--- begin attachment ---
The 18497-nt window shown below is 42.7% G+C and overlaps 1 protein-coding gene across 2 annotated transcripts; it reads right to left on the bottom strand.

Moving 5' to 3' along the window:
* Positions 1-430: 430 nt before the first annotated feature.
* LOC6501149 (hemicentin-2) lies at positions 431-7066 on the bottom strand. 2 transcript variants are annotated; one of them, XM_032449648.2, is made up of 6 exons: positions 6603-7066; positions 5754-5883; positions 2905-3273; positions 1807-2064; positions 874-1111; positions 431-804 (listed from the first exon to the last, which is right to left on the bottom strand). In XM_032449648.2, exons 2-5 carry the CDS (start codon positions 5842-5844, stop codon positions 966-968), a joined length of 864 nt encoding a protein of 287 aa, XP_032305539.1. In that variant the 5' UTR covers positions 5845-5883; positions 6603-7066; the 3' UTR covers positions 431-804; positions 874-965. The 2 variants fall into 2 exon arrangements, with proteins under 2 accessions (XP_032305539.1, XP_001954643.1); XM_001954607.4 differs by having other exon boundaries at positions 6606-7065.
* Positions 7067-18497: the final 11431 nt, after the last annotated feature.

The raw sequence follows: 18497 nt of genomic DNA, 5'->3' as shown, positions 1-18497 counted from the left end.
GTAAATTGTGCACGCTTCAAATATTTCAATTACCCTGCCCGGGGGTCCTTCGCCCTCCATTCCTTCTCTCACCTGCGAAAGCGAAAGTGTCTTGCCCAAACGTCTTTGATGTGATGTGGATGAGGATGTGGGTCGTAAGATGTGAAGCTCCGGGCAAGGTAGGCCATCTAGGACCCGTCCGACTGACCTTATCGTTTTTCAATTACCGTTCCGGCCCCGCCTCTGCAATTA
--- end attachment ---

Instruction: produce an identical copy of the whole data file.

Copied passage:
The 18497-nt window shown below is 42.7% G+C and overlaps 1 protein-coding gene across 2 annotated transcripts; it reads right to left on the bottom strand.

Moving 5' to 3' along the window:
* Positions 1-430: 430 nt before the first annotated feature.
* LOC6501149 (hemicentin-2) lies at positions 431-7066 on the bottom strand. 2 transcript variants are annotated; one of them, XM_032449648.2, is made up of 6 exons: positions 6603-7066; positions 5754-5883; positions 2905-3273; positions 1807-2064; positions 874-1111; positions 431-804 (listed from the first exon to the last, which is right to left on the bottom strand). In XM_032449648.2, exons 2-5 carry the CDS (start codon positions 5842-5844, stop codon positions 966-968), a joined length of 864 nt encoding a protein of 287 aa, XP_032305539.1. In that variant the 5' UTR covers positions 5845-5883; positions 6603-7066; the 3' UTR covers positions 431-804; positions 874-965. The 2 variants fall into 2 exon arrangements, with proteins under 2 accessions (XP_032305539.1, XP_001954643.1); XM_001954607.4 differs by having other exon boundaries at positions 6606-7065.
* Positions 7067-18497: the final 11431 nt, after the last annotated feature.

The raw sequence follows: 18497 nt of genomic DNA, 5'->3' as shown, positions 1-18497 counted from the left end.
GTAAATTGTGCACGCTTCAAATATTTCAATTACCCTGCCCGGGGGTCCTTCGCCCTCCATTCCTTCTCTCACCTGCGAAAGCGAAAGTGTCTTGCCCAAACGTCTTTGATGTGATGTGGATGAGGATGTGGGTCGTAAGATGTGAAGCTCCGGGCAAGGTAGGCCATCTAGGACCCGTCCGACTGACCTTATCGTTTTTCAATTACCGTTCCGGCCCCGCCTCTGCAATTA